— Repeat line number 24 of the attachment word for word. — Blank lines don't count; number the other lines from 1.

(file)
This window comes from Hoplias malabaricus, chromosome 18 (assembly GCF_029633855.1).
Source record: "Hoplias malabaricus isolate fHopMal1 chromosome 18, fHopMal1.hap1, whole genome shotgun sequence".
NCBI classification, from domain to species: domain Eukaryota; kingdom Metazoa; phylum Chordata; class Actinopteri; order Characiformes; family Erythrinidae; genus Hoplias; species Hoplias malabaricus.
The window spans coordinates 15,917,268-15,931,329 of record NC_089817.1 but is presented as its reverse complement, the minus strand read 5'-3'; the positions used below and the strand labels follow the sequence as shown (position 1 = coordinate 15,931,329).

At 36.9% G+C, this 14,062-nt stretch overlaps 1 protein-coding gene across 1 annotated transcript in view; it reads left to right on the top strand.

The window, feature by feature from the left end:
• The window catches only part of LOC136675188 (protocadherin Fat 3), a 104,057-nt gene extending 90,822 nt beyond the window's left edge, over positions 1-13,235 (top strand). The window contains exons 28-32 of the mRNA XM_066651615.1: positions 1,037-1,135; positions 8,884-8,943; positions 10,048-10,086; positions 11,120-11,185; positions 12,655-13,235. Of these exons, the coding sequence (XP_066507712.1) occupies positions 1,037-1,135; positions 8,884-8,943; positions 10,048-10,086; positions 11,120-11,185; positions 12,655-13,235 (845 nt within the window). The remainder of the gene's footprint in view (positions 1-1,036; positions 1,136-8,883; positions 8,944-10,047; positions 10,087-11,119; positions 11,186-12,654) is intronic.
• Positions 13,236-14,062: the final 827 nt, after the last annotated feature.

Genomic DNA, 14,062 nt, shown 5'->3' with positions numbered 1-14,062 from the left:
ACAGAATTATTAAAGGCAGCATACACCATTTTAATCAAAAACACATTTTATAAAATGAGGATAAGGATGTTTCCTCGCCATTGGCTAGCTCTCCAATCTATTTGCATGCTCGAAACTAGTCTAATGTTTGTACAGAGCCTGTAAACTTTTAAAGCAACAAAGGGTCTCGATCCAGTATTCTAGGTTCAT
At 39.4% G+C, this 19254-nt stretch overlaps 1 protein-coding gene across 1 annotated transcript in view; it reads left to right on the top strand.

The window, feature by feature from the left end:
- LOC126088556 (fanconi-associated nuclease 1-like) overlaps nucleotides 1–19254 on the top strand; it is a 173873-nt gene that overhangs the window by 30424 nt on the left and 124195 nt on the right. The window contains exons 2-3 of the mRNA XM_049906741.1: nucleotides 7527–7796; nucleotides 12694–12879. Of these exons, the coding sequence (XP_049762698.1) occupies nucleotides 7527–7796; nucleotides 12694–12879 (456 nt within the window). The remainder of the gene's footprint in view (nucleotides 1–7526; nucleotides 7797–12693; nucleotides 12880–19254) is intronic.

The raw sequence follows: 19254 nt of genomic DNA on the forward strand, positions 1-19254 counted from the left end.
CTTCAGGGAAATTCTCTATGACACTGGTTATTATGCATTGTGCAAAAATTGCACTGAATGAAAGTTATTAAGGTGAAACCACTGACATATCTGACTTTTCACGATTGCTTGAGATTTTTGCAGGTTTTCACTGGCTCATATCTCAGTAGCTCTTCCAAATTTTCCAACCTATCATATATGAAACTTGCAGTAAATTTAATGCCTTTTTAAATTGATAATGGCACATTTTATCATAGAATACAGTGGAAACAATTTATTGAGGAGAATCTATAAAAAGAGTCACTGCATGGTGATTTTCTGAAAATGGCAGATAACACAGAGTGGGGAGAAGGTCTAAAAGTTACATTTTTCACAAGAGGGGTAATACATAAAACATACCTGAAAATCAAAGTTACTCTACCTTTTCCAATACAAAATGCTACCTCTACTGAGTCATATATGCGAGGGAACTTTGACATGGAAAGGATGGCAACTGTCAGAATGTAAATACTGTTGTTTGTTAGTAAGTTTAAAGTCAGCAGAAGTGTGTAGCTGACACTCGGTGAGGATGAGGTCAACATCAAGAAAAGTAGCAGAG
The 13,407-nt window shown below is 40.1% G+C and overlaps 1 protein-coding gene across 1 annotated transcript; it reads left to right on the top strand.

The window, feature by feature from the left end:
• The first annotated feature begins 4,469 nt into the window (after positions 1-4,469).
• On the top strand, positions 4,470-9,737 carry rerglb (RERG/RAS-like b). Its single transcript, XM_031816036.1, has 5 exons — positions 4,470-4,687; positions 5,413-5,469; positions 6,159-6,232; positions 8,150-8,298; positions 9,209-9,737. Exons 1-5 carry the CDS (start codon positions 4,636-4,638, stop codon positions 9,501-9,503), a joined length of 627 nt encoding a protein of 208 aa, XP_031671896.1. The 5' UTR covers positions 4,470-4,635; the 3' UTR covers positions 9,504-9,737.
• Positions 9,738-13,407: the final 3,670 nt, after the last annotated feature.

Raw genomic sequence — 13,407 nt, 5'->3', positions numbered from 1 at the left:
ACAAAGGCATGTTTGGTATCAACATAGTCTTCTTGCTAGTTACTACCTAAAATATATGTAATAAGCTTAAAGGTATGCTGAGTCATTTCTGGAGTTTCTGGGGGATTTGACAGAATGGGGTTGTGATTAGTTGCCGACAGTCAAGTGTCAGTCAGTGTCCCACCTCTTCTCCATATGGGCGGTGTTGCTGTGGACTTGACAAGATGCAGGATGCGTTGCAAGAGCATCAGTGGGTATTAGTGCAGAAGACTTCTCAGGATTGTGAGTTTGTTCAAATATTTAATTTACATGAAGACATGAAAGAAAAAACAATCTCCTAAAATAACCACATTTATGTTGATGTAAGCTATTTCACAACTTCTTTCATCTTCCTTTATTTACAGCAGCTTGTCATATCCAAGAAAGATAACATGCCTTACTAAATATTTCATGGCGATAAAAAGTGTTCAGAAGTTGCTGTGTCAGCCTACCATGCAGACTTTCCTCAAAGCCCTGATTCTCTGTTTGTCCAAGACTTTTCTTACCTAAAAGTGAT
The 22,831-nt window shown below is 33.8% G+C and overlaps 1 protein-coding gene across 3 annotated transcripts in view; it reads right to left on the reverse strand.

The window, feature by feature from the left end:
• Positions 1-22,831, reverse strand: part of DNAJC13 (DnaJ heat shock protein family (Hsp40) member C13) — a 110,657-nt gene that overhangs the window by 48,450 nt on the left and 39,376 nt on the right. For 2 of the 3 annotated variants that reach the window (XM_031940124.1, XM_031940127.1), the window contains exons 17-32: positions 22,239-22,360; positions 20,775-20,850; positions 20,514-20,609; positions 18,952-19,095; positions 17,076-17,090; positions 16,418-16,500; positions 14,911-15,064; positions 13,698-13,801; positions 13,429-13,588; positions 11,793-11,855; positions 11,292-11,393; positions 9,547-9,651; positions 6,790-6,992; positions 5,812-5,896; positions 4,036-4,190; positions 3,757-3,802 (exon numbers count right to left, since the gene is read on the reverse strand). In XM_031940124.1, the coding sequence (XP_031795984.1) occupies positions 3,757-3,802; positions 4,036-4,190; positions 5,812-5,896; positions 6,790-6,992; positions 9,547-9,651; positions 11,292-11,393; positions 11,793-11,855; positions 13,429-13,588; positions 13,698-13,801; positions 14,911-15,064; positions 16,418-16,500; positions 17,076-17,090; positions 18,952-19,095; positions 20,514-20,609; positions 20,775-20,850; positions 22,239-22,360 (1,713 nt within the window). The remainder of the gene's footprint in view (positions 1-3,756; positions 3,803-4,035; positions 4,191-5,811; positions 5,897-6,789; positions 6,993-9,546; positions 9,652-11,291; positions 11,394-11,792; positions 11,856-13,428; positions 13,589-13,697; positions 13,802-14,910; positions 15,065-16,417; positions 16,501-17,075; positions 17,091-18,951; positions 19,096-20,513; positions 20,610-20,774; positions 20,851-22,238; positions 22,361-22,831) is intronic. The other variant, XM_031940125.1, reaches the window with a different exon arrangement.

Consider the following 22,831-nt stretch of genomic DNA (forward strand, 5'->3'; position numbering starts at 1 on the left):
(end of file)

The window, feature by feature from the left end: